Meet Chef Pete Lee

One of the reasons that this website is not just a chronicle of food and what we think about it is because we are more interested in the story behind the dishes. Food is not just a representation of the ingredients coming together but also an extension of the chef's personality and history. When I was approached to hear more about Chef Pete Lee's story, I was intrigued by his background both in the culinary and personal realms. A promising and established chef who had gone through working in places such as Spago in Maui, Momo's Bistro in Los Angeles, Rubicon in San Francisco, and Maki Maki in Irvine, Chef Pete was surprised one day in 2011 with a stage-3 colon cancer diagnosis. After months of chemotherapy (the last injection of which caused nerve damage that took nearly a year to recover from), he found himself on a different path to continuing his passion for cooking by starting up his own catering business. Eventually, a restaurant will be the goal but for now, we learned his story of how he got to Chef Pete's Catering and exactly why he developed a passion for the culinary arts.

"Cooking chose me. I think I was put on Earth to be a chef, and I will be doing this the rest of my life."

Growing up in Los Angeles, Chef Pete was immersed in the restaurant world from the get-go. His parents owned several establishments in the area so he grew up in the environment. Initially, he was steered away from the lifestyle by his own parents who worked seven days a week and did not wish the life upon their children. However, after studying Fine Arts and deciding to pursue admission to UCLA after receiving his AA degree, Pete was approached by his father to become a chef since it was "a skill you could fall back on." A month's consideration went into this proposition before he enrolled at the California Culinary Academy in San Francisco to establish his background. Though encouraged not to get into the restaurant business, his own sister became involved as well as a restaurateur; his father continues to consult.
"There are so many people out there cooking now, it's crazy. Everybody wants to be a chef. When I meet kids and do cooking demos at farmers' markets, they are SO knowledgeable. The next generation will be super talented. They grew up with the Food Network. Chefs are definitely getting younger and younger."
Despite all of his restaurant background, Chef Pete is now cooking for his own clients as part of his self-made business. He claimed that working for one's self is difficult but freeing and recommends that students wanting to jump into the industry should start their foundation in a good culinary program, not just one judged by the cost. Schooling can be expensive so he suggested that Orange County youths consider OCC as they have a great program. Now, this is just to build the foundation of techniques and how to run a business; Pete still points out that he only really started learning once he started work in restaurants and for other chefs.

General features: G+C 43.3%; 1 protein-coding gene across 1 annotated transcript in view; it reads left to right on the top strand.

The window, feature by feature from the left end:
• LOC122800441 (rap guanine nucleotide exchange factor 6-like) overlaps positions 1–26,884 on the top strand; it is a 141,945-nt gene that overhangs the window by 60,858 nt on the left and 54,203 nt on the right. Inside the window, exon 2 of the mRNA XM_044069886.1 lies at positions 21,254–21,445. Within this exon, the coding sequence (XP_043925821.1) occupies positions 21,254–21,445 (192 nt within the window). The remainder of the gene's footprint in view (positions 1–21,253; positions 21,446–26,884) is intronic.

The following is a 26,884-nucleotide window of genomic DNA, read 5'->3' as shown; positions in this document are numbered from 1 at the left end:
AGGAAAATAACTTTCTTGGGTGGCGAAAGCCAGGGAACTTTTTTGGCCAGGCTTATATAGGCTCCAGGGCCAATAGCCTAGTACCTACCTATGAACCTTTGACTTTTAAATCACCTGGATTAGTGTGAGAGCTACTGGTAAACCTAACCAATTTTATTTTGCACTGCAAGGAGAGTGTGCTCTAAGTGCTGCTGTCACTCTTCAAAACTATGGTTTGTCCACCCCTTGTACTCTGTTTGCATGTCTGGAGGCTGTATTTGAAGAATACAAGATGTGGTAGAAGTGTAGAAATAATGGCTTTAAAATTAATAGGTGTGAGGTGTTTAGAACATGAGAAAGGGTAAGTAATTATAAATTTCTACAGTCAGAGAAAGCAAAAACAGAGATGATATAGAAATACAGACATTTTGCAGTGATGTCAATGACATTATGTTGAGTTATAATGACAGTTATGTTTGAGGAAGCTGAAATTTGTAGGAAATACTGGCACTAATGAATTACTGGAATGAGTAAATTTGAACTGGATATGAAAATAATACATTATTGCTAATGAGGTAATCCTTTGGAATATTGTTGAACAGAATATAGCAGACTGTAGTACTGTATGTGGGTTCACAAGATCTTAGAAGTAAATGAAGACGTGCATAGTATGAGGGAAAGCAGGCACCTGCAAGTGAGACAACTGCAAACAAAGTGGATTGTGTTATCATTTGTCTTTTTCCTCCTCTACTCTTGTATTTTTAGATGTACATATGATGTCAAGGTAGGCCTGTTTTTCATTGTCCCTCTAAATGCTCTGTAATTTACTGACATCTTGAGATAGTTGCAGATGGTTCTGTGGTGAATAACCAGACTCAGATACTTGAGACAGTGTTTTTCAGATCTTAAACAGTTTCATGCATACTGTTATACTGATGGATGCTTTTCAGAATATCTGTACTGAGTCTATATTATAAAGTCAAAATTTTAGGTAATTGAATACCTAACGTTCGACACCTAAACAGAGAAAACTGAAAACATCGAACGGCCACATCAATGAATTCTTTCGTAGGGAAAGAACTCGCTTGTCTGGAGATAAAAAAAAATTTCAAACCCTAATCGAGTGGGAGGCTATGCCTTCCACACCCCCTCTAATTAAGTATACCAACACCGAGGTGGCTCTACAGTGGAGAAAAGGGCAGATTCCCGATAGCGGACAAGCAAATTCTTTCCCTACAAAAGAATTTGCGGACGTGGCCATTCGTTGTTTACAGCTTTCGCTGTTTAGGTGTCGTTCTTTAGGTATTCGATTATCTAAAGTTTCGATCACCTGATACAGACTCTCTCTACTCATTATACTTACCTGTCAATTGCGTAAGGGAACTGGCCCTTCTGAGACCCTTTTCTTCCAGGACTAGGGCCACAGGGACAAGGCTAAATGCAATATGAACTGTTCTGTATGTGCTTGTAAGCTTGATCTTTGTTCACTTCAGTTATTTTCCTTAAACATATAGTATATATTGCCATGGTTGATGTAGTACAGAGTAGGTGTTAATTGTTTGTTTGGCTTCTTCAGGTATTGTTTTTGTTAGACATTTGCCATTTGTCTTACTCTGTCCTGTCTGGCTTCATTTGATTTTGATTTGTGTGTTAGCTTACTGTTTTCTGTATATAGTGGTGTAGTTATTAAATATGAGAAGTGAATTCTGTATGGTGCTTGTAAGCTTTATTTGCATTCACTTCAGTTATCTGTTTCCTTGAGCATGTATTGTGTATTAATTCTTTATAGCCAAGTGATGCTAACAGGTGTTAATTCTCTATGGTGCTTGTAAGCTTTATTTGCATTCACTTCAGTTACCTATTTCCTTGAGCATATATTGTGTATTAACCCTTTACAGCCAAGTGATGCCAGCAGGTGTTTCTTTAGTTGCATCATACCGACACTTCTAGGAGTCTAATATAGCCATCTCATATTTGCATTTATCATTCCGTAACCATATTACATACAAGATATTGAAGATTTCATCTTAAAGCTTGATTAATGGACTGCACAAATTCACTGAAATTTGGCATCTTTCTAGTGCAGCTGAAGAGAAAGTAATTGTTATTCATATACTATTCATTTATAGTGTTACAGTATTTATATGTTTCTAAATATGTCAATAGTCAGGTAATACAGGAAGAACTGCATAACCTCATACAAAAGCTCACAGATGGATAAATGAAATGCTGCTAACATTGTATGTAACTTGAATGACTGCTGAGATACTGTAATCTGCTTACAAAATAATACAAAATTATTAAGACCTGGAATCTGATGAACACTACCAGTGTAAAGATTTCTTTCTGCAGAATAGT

Where does your inspiration come from?
"My foundation is French but I did Chinese food with dad so I am all over the map in terms of influence. I love food of all ethnic types; growing up in the industry, my mom would take the kids to ethnic places so we grew up with varied palates. So, my inspiration comes from all over the world. If you have to name it, I'd call it contemporary American because I think of the country as a big melting pot."
A large world map spans the wall facing his home kitchen and though at first, I assumed it was for decoration, I realized quickly that it meant more than that. Marked with some places where Pete has traveled, the wide artwork is a reminder to him (he tells me) to travel often and remember that food is universal but cultural with its own story. His traveling repertoire include places like Taipei where the street food lingers in his mind and Ecuador where he was inspired by a beachside ceviche dish with coconut husks and plantains - he now makes a shrimp ceviche with fried plantains as part of his menu.
Do you have a favorite ingredient to use?
"I like working with seafood being a surfer and growing up by the ocean. I love working with different fish. When I was living in Hawaii, there were so many different Hawaiian fish to work with. If I was going to narrow it down to one ingredient, I couldn't tell you."
Though we couldn't wriggle a favorite ingredient out of him, he confessed that it was difficult because he thinks about food all the time, especially into the late night. This leads to next-day purchases just to execute ideas in his mind that sometimes work but also sometimes fail. He shared with us an example of a brilliant dish he created braising pork belly in sake, soy sauce, ginger, sugar, and green onions; this became the Braised Cantonese-Style Pork Belly with Pineapple Chutney he'll contribute to his menus. However, failures happen too. Pete recalls trying to tweak a Miso Black Cod dish by adding Chinese okra with a watercress emulsion over jasmine rice to everyone's dismay. Not everything works out after all!